• FHA insures their loans with mortgage insurance to protect the homeowner from this happening.

Can my home be taken away if I outlive the loan? | return to top

  • Your home can not be taken away from you if you outlive your loan as long as your taxes and insurance are paid and the property is kept up and maintained.
  • You remain title holder the entire time the loan is in process.

Will I still have an estate that I can leave to my heirs? | return to top

  • In most cases, there is some equity left for heirs, but it depends upon how long the loan is in place and how much of the equity is used during the life of the loan.
  • For someone that just want to get rid of their current "forward" mortgage to get rid of monthly mortgage payments, they can leave any remaining equity in the credit line function of the reverse mortgage that grows over time at prevailing rates.
  • That credit line will never decrease in value if left alone and can yield significant returns for any purpose whatsoever.
  • A reverse mortgage is not marketed nor was designed as a short term loan. Even though the home values have recently dropped in most areas, the value trends say that when home values start to increase again, more estate value will remain for heirs.

Should I use a financial or estate planner to find a reverse mortgage? | return to top

  • At Wealth One, Inc., we've come to realize that most financial planners and estate planners are not that well versed in reverse mortgages, so it depends on who you seek advice from.
  • We have also come to realize that once these folks fully understand how they work and their potential capabilities as a supplement to retirement and estate planning, they then include them as possible tools in their processes.
  • The purpose of Wealth One, Inc. is to connect folks to best-in-class services in the area, whether they include reverse mortgages or other types of eldercare planning tools.
  • Please see our Financial Planning recommendation and trusted team member.

How do I receive my payments? | return to top

  • You can receive the equity access in varying ways.
  • Most folks put all their available cash from the reverse mortgage into the credit line function, where they have access to their money anytime they need it but when they aren't using it, it grows over time at prevailing rates. (The current return is 4.5% but it can vary monthly).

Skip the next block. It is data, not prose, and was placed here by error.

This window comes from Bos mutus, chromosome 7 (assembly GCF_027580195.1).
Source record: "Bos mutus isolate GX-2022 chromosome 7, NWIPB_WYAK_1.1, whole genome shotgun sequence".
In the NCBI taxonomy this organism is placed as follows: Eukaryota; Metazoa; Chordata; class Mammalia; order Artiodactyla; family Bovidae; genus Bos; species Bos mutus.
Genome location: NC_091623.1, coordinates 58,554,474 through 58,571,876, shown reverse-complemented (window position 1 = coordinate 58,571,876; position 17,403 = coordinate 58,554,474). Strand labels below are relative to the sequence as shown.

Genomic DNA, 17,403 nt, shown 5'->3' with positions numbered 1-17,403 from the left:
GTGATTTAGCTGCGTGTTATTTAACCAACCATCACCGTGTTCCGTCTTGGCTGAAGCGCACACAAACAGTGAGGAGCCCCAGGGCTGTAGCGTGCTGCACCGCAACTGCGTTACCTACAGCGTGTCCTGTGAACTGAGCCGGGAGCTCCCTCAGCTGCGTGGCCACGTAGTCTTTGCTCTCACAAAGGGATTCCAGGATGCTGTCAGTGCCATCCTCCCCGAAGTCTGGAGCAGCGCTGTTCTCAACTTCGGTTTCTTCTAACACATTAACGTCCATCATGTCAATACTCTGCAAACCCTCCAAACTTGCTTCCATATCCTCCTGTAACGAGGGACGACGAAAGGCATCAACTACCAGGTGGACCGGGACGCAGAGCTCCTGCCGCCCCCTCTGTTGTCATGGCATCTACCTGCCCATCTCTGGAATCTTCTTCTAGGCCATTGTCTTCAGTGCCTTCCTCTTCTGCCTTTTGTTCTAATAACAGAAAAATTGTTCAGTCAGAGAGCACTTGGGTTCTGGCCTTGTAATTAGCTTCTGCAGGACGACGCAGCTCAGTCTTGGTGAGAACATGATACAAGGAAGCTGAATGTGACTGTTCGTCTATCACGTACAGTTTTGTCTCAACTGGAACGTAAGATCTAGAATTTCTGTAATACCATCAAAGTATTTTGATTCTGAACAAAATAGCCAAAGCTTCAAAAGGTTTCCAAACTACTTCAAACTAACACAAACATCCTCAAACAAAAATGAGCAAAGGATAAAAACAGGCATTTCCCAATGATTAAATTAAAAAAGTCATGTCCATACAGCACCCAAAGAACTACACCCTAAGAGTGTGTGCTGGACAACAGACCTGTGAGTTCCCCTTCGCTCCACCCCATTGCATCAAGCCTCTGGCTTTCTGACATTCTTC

• Other folks take the money as lifetime tenure payments which are monthly payments they get each month for as long as they live in the home, regardless of the future home value or how much money has been paid out.
  • Other ways to receive the money are lump sums or fixed monthly payments called term payments.
  • A borrower can select a variation of these and can change their proceeds method at any time with a nominal fee but you are not locked into this method when you put it into place.

What is reverse mortgage counseling? | return to top

  • Reverse mortgage counseling is required by FHA and is done by a certified credit counseling agency that has understood and passed a rigorous national exam administered by AARP.
  • These counselors use loan analysis and comparison software to give you an unbiased and comprehensive advice as well as share with you the other alternatives to a reverse mortgage such as selling or downsizing or moving into an apartment or with family members.

What is the truth about allegations of "deception" or "bad press" regarding reverse mortgages and annuities? | return to top

  • Some unscrupulous reverse mortgage agents are securing reverse mortgages for their clients with the hope that the large lump sum of money made available by the reverse mortgage be put into annuities for higher commission capabilities, kind of a double whammy.
  • They get the sale of the reverse mortgage and then also get the sale of the annuity, all the while keeping you from accessing the cash you were short on to begin with.
  • Not all annuity sales are bad and in some circumstances, a reverse mortgage would be an acceptable tool for delivering cash for the annuity purchase.
  • Wealth One, Inc., the National Reverse Mortgage Lenders Association and HUD have all made their views public that the 2 do not make acceptable partners without serious professional advice and warnings.